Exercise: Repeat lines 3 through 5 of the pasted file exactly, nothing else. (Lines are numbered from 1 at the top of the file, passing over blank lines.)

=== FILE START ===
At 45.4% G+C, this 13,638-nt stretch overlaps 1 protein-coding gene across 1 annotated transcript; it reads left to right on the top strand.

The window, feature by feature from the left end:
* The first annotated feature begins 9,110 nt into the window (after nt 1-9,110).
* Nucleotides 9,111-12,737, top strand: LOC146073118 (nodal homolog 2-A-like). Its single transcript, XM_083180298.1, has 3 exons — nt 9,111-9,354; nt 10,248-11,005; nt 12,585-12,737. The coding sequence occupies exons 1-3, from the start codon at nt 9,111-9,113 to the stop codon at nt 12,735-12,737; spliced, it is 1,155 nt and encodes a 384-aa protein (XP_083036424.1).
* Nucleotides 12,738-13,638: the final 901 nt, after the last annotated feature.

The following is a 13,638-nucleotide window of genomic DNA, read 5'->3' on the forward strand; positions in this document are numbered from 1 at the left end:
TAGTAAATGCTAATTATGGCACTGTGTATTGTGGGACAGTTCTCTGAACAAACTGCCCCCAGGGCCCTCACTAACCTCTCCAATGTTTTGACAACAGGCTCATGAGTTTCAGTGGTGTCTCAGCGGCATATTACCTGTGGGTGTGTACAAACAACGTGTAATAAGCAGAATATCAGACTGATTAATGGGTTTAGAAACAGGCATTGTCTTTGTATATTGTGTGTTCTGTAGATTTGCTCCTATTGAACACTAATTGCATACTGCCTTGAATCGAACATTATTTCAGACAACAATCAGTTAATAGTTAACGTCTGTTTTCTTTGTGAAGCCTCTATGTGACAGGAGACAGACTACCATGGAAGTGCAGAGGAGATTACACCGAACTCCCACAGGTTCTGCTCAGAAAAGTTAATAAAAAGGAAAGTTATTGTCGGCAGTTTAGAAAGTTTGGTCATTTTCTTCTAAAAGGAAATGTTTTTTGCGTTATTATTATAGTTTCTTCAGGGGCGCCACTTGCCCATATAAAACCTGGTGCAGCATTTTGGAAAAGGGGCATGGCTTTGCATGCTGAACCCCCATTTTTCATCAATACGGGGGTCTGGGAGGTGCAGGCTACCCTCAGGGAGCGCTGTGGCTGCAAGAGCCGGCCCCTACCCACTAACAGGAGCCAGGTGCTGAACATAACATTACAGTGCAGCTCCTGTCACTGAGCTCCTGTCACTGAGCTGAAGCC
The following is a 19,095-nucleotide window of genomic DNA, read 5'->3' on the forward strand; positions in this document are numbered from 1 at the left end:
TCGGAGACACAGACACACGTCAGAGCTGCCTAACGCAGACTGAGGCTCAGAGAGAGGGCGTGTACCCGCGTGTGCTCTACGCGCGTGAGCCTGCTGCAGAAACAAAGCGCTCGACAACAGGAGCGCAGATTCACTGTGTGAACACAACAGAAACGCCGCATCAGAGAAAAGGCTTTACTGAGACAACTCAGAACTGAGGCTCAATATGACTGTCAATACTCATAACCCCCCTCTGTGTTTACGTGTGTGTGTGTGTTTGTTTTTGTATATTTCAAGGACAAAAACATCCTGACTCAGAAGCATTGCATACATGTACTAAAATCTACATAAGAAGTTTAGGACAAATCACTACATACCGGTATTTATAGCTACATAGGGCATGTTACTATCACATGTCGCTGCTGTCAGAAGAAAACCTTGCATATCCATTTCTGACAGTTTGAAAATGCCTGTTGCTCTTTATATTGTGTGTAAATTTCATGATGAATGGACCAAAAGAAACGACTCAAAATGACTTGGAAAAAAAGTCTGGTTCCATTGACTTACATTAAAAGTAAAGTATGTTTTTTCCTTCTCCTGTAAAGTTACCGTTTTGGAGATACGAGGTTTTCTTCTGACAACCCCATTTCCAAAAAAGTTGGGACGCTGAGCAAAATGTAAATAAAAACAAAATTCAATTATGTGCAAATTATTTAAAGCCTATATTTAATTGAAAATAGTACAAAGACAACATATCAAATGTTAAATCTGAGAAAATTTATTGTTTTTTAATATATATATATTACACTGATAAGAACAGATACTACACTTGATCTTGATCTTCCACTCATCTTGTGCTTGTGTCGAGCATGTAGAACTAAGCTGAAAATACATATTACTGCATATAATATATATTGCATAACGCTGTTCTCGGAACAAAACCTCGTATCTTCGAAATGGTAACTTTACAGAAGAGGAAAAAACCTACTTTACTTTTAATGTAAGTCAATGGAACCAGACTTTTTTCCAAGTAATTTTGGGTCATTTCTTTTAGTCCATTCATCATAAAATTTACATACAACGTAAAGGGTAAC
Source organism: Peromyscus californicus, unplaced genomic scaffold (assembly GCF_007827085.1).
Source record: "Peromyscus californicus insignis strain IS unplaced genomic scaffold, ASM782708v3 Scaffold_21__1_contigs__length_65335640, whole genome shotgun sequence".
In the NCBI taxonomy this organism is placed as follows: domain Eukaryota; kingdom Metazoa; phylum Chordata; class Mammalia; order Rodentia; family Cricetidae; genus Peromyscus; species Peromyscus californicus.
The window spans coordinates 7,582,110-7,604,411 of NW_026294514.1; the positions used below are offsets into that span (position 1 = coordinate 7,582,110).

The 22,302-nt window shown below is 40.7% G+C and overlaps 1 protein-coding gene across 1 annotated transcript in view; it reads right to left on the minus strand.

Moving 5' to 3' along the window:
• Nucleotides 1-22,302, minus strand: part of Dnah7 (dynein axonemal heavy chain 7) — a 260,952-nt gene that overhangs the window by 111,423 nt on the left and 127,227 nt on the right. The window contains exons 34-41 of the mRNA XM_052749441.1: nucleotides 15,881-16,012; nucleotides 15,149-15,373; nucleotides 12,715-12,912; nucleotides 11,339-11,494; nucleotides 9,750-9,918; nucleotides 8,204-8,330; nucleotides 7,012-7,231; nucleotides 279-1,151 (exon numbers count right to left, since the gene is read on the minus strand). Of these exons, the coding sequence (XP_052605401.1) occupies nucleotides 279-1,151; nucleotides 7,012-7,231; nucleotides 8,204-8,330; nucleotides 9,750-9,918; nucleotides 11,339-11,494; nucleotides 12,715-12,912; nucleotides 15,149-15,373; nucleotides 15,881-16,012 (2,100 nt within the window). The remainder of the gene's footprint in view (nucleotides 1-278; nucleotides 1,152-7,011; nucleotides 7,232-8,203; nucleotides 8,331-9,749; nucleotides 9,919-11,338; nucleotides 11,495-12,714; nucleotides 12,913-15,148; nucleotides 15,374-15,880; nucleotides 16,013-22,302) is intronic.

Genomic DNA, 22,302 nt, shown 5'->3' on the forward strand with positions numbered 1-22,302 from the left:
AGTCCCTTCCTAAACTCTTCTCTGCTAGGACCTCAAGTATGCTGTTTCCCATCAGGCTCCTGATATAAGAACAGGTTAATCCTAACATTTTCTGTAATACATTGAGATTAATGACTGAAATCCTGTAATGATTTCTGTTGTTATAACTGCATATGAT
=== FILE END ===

* The first annotated feature begins 9,110 nt into the window (after nt 1-9,110).
* Nucleotides 9,111-12,737, top strand: LOC146073118 (nodal homolog 2-A-like). Its single transcript, XM_083180298.1, has 3 exons — nt 9,111-9,354; nt 10,248-11,005; nt 12,585-12,737. The coding sequence occupies exons 1-3, from the start codon at nt 9,111-9,113 to the stop codon at nt 12,735-12,737; spliced, it is 1,155 nt and encodes a 384-aa protein (XP_083036424.1).
* Nucleotides 12,738-13,638: the final 901 nt, after the last annotated feature.